Two raids were mounted by United States military forces over the weekend. One raid led to the rendition of a terror suspect from Libya to a naval vessel and the other raid was an operation in Somalia that failed.
Ari Fleischer, former White House press secretary for President George W. Bush, who considers President Barack Obama a “hypocrite” for campaigning against Bush’s terrorism policies, reacted on Twitter:
Bush’s 4th term continues: No-lawyer interrogations; Secret renditions; Snatch and grab on sovereign soil; Indefinite detention
Fleischer was not only saying this to remind people that Obama was once opposed to these policies but to also openly celebrate the fact that Obama is employing them. Multiple times in June, as a CNN commentator, he referred to the second term of Obama’s presidency as “Bush’s fourth term” and lauded Obama for “aggressively fighting terror to keep us safe.” He highlighted how Guantanamo remained open and he had embraced drone strikes, military commissions and wiretaps.
Abu Anas al-Libi, according to a report by the Associated Press, was nabbed in a “swift Delta Force operation in the streets” of Tripoli. Al-Libi had parked his car outside of his home. Ten commandoes in vehicles surrounded him. His car window was smashed and his gun was seized. He was snatched and grabbed before forces fled the scene, taking him to what Pentagon spokesperson George Little described as a “secure location outside of Libya.” [Note: His son says Al-Libi did not have a weapon.]
The US government alleges Al-Libi, whose real name is Nazih Abdul-Hamed al-Ruqai, was involved in the 1998 “bombings of US Embassies in Dar es Salaam, Tanzania, and Nairobi, Kenya, which killed more than 220 people.” Al-Libi has had a $5 million bounty on his head and been on the FBI’s most wanted terrorists list since the September 11th attacks.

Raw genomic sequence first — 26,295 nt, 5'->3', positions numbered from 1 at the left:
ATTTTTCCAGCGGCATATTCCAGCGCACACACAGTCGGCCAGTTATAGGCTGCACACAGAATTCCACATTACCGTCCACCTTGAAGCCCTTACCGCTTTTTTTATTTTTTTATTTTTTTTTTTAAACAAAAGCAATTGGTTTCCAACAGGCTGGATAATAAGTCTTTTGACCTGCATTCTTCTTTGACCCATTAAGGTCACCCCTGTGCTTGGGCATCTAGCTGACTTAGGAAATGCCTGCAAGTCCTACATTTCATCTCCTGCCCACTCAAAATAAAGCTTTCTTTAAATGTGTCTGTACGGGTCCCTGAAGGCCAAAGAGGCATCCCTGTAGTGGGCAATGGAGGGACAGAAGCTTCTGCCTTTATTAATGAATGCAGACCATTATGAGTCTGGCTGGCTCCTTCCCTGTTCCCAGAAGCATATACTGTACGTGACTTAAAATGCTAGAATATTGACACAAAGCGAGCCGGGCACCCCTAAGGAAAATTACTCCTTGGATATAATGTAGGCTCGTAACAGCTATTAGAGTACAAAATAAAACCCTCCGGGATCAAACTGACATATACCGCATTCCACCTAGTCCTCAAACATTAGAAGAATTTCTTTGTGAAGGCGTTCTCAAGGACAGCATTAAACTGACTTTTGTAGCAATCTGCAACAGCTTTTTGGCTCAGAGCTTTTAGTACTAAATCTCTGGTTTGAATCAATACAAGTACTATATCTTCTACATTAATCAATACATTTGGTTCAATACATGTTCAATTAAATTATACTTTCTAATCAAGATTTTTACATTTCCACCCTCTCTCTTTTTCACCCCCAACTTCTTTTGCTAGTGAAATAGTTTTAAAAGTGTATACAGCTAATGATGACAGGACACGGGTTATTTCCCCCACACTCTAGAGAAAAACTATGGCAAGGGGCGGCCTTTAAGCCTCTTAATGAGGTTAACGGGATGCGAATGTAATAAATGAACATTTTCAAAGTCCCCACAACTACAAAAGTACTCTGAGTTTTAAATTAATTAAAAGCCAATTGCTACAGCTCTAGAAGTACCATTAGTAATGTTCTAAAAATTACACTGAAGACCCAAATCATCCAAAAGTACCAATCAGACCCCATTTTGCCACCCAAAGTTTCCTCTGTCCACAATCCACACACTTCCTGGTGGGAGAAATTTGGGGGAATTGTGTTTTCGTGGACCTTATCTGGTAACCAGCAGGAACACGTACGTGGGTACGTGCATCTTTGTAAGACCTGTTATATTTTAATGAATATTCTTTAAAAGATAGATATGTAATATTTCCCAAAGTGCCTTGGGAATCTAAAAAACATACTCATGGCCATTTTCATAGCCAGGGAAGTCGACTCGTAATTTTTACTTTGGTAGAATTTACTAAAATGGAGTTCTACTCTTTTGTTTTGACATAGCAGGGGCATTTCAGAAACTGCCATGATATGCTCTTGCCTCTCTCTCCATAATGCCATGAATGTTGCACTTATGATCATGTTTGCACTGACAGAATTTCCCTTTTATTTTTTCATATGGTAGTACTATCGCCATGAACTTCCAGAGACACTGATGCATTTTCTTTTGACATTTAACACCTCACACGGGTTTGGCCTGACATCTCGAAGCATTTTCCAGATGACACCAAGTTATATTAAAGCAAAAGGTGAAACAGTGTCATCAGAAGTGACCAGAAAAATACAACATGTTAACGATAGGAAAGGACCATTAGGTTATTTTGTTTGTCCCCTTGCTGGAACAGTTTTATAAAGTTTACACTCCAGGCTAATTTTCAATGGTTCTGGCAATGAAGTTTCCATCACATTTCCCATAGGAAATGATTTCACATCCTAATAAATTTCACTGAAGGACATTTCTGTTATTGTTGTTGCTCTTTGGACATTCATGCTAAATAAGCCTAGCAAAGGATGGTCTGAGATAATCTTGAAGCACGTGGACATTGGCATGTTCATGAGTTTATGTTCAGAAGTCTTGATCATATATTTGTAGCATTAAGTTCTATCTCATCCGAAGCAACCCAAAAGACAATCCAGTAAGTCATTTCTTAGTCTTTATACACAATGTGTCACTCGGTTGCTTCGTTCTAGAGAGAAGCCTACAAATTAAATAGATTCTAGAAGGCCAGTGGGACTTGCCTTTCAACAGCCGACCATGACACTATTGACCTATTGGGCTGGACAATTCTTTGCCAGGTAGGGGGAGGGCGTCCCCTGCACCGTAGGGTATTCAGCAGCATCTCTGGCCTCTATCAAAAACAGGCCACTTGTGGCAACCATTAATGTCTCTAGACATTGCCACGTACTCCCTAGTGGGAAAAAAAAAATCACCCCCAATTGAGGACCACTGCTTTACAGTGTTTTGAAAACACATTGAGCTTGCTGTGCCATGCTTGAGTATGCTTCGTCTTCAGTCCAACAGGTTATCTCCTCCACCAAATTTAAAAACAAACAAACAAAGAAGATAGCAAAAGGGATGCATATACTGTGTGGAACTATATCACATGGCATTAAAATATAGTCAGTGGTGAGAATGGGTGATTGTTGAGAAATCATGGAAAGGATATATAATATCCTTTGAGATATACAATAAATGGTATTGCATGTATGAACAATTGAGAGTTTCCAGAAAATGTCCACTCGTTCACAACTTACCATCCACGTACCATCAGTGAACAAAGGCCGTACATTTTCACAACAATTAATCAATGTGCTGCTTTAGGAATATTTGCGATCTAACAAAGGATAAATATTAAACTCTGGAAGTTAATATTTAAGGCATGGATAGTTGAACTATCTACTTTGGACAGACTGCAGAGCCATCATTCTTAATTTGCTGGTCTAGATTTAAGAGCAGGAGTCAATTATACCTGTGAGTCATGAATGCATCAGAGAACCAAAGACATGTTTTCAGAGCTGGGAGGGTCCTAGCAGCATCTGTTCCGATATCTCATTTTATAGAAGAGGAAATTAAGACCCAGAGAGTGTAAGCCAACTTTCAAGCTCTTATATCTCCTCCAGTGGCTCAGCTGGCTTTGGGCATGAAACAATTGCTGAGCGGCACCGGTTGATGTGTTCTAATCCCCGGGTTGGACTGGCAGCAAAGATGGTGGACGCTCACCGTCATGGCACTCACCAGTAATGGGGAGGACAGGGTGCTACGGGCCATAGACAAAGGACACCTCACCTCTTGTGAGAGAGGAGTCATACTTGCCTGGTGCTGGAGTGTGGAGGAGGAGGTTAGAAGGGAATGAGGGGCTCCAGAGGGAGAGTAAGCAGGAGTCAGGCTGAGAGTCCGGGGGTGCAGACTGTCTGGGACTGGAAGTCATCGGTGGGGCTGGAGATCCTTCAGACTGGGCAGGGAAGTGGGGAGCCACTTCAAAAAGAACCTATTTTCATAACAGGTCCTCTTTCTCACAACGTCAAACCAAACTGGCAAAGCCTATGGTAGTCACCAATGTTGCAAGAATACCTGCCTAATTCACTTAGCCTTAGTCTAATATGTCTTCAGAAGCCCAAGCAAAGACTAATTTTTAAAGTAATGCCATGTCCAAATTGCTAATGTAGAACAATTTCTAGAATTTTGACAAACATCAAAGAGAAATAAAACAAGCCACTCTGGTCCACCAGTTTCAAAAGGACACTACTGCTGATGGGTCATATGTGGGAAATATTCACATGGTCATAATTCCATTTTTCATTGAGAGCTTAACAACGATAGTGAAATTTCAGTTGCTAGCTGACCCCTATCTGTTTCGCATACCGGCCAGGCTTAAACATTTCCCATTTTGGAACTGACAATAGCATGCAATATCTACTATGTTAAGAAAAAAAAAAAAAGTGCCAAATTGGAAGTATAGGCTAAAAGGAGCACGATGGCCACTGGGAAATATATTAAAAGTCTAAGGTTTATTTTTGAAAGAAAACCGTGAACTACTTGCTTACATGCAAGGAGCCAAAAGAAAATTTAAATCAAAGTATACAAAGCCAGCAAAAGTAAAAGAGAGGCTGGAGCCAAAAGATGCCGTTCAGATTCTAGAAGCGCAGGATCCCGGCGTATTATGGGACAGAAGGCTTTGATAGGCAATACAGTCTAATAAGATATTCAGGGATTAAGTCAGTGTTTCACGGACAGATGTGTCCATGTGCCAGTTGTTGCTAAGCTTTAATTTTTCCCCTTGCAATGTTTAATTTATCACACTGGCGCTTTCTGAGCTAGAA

A former close aide of Osama bin Laden, Jamal Ahmed al-Fadl, defected in the mid-1990s, according to the New York Times, and “became a cooperating witness for the American government.” He testified in 2001 that Libi is a “computer engineer who ran the group’s computers.”
Yet, as the AP acknowledged:
…[I]t was unclear whether the 49-year-old al-Libi had a major role in the terror organization — his alleged role in the 1998 attack was to scout one of the targeted embassies — and there was no immediate word that he had been involved in militant activities in Libya. His family and former associates denied he was ever a member of al-Qaida and said he had not been engaged in any activities since coming home in 2011…
Al-Libi, who was part of the Libyan Islamic Fighting Group rebelling against Muammar Gadhafi’s regime, fled the country in the 1990s. He was time in Sudan for a period and then turned up in Britain. He was arrested in 1999 by Scotland Yard, but, because authorities lacked evidence, he was released and left Britain. He and his family went to Afghanistan but later fled for Iran, where he was detained and held for seven years. In August 2011, he returned to Libya as the country was in the midst of an intervention by NATO-backed forces.
The operation in Libya raises the question of why the Libyan government was not invited to cooperate. Similar to the raid against Osama bin Laden in Pakistan, it showed the US was not willing to trust the Libyan government or its security services. And the Libyan government condemned the “kidnapping” of one of its own citizens.
US officials claimed it was entirely lawful to carry out the operation against Al-Libi under war powers granted by Congress, but that seems highly debatable. Jeremy Bash, who served as chief of staff at the Pentagon and CIA under Obama, told the Times, “This appears to be the first unilateral operation under military authorities to capture someone outside of war zones or ungoverned places like Somalia.” Bash further suggested, “Our interests are not always aligned with theirs, and sometimes we have to act because they lack either the will or the capability, or both.”
But he was living out in the open and the Times further reported, “The plan to go after him was discussed repeatedly by officials known as the deputies committee, composed of No. 2 officials from across government, before it was refined and sent to cabinet secretaries for their recommendation and finally to Mr. Obama.” So, it seems odd to argue there was suddenly a window of opportunity that was going to close if a Delta Force team did not deploy and capture al-Libi.